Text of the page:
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Landscape Gardening Question
Why is it that my paving slabs have become uneven through time?
I have an upper patio area that is laid with Paving Slabs. However, through time, the slabs have become uneven, especially at the edges, and therefore, is very much a safety hazzard. Why does this happen? And, would it be a case of just putting some 'Sharp Sand' underneath the slabs to even it out again? Or would it be a case of redigging the whole thing out and re-lay?
Thanks in advance for your kind help
P.S. Hi all again, and thanks for the responses. How much do you reckon it will cost for me to do such work to make sure it wont be uneven again? My area of patio is 4.5 x 8m. Looking forward to your replies again.
Hi.The first mistake is laying the paving on sand.Over time the sand can be washed out and allow the paving to become uneven.The correct way is to dig out around 6 inches,then place a membrane on to the dug gound,cover this with 2-3 inches of hardcore,consolidate the hardcore with a vibrating plate.You are now ready to lay the paving.The paving should be layed on 5 spots of cement mix 5-1 ratio(sharp or building sand)1 spot in each corner and 1 in the middle,and gently tapped down to the required level.Finally point the paving with a wet mix of 3-4:1.Finito.Now go and choose your tables and chairs. regards Darren
Answered 6th May 2011
Hello. Plain and simple answer. The whole lot wants coming out. Slabs can be saved and relayed. The patio is laid on sand putting more sand under will only improve short term. If its sharp sand sometimes that is worth saving to use with cement/water, but needs to be clean sand.You will probably need more sand. I would lay a steel reinforcing matt in 100 mm of stiff concrete and lay slabs on a bed of sharp/ cement on top.This is done if on a hill or the ground is loose. Holds every thing together. They want cement pointing with damp proofer and then sealed when dry. Best of luck Trev
Answered 5th May 2011
Well we have an intresting debate 5 spots or a full bed or should it be layed on a lime mortar mix defintly not just sand.Although I lay most concrete slabs on a full bed
of sand and cement some of the cheaper slabs are recomended to go on spots as this allows the water to soakaway that can blow the face of the slab if it freezes, and although I would not recommend these slabs in this case a cross of sand and cement would seem sensible.It is always advisable to check with the supplier if you are unsure Pete.
Answered 13th May 2011
Michael. In response to your querry regarding the lifting of the patio area. Without viewing the area I would presume the bed for the patio is insufficient for the sub-soil conditions hence their is ground/frost heave having taken place, Subsequently would suggest having to re-lay the area.
Taking into consideration drainage requirements if required, excavating material to correct depth and placing a geotextile membrane such as terram, subsequently frost certified resistant aggregate and a sand and cement (sulphate resistant) mix bed for the slabs to rest on.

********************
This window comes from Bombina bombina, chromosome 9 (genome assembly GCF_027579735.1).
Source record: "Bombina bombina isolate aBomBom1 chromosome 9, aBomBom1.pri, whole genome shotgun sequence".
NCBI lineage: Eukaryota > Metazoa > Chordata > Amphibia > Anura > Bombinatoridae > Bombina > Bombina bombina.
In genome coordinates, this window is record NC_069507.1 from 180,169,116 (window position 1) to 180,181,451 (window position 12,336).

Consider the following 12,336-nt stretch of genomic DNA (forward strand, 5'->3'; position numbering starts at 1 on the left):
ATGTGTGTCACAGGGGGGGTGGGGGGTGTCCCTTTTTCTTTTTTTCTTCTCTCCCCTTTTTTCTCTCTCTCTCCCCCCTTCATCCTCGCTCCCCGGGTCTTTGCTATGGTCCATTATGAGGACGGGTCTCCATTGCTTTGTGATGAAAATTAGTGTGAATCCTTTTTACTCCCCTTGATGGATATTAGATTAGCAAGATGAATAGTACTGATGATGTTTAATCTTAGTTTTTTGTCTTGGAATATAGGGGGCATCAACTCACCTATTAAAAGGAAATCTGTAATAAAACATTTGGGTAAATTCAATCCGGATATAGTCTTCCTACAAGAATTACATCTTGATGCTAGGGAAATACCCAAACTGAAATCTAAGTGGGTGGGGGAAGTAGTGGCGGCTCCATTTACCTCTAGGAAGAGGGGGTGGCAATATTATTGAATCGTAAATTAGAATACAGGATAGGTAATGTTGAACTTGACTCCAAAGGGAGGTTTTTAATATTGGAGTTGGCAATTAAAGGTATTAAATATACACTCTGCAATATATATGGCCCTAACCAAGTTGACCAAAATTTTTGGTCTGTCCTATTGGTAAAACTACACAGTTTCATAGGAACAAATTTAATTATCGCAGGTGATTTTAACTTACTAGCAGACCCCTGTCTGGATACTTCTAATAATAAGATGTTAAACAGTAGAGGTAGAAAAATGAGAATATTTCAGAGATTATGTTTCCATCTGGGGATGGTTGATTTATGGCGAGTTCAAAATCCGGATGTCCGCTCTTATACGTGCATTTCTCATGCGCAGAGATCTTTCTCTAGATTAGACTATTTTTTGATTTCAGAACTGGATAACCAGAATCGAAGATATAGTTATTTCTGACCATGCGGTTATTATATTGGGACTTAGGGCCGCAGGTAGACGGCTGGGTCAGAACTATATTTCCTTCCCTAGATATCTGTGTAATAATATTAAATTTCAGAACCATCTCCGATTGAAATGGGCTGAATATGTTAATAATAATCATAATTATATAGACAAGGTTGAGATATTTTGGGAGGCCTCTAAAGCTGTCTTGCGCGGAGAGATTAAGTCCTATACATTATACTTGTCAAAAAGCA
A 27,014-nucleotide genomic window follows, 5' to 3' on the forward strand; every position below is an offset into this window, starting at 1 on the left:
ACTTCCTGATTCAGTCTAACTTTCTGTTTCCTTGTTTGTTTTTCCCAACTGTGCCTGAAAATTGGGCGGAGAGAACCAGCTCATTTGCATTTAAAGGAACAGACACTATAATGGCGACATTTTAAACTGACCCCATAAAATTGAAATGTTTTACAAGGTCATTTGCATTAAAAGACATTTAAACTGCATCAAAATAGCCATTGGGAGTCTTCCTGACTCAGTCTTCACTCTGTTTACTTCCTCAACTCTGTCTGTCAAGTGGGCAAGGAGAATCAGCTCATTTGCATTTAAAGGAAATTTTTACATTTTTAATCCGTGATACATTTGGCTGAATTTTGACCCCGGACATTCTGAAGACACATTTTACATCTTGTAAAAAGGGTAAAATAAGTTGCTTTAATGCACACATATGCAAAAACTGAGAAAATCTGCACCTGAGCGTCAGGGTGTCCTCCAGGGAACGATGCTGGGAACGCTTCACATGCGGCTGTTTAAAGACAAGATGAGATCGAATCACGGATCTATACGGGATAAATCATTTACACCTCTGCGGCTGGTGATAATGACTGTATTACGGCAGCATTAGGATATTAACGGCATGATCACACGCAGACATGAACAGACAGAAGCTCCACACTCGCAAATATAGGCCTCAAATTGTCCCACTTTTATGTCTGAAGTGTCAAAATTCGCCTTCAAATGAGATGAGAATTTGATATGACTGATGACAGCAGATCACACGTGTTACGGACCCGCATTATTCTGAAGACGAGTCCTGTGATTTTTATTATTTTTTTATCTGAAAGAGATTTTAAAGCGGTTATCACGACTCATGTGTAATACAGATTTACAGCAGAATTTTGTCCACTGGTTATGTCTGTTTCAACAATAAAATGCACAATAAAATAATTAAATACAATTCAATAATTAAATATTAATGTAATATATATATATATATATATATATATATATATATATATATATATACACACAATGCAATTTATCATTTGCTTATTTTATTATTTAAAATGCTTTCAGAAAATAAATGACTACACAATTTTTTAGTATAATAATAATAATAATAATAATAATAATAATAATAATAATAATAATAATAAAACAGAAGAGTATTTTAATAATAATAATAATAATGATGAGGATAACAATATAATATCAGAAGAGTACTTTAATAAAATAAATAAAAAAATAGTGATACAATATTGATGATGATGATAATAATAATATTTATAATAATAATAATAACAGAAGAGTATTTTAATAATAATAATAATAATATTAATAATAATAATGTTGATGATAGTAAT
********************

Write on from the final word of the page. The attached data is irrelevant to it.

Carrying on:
Answered 5th May 2011
Lift all the slabs, check you have a good base before relaying the slabs on a full bed of sand/cement mortar.
Answered 6th May 2011
yet again we have a cowboy in our midst....laying slabs on 5 spots of mortar is the old fashioned and out dated and cowboy way of doing things. take a tip from the good guys such as B J D...lay on a full bed of sand/cement or on a compacted bed of sand dependant on area and type of slab.
Answered 11th May 2011
i said to everyone any patio or driveway must be sourounded by edging set in concrete and the sub lay underneth must be mixture of sharp sand and cement if is a patio,another cowboy job among us
even my builder must take action on the traders who they claim they are experts in every aspect of building and landscaping(so wrong),cheap prices cheap quality
Answered 12th May 2011
Most major paving manufacturers will always suggest you excavate the area to begin with and then lay a bed of at least 100mm MOT Type 1 sub-base (or equivalent) which must then be compacted down. MOT Type 1 is a product that has been tested by the Ministry of Transport for stability in extremes of temperature. It can vary across the country according to what is available locally, but ranges from crushed limestone to granite or even crushed concrete. Upon this, the paving should be laid on a full wet mortar bed - this is imperative for natural stone products and also good practice for concrete paving as it ensures the paving is fully supported. Without the proper preparations and installation, the paving will move and even in simple cases where it is not so apparent, it may be that the pointing splits away from the paving and weeds develop in the cracks.
Have a look at paving options on www.pavingsuperstore.co.uk as there is a huge range of products with home delivered / VAT inclusive prices - also lots of manufacturers installation instructions. Also have a look at www.pavingexpert.com/calcall.htm for sub-base / mortar calculators. If you have a contractor quote on the job, test them on their installation technique up front now you're an expert on the process! Alternatively, you could have a go yourself.
Answered 10th Jun 2011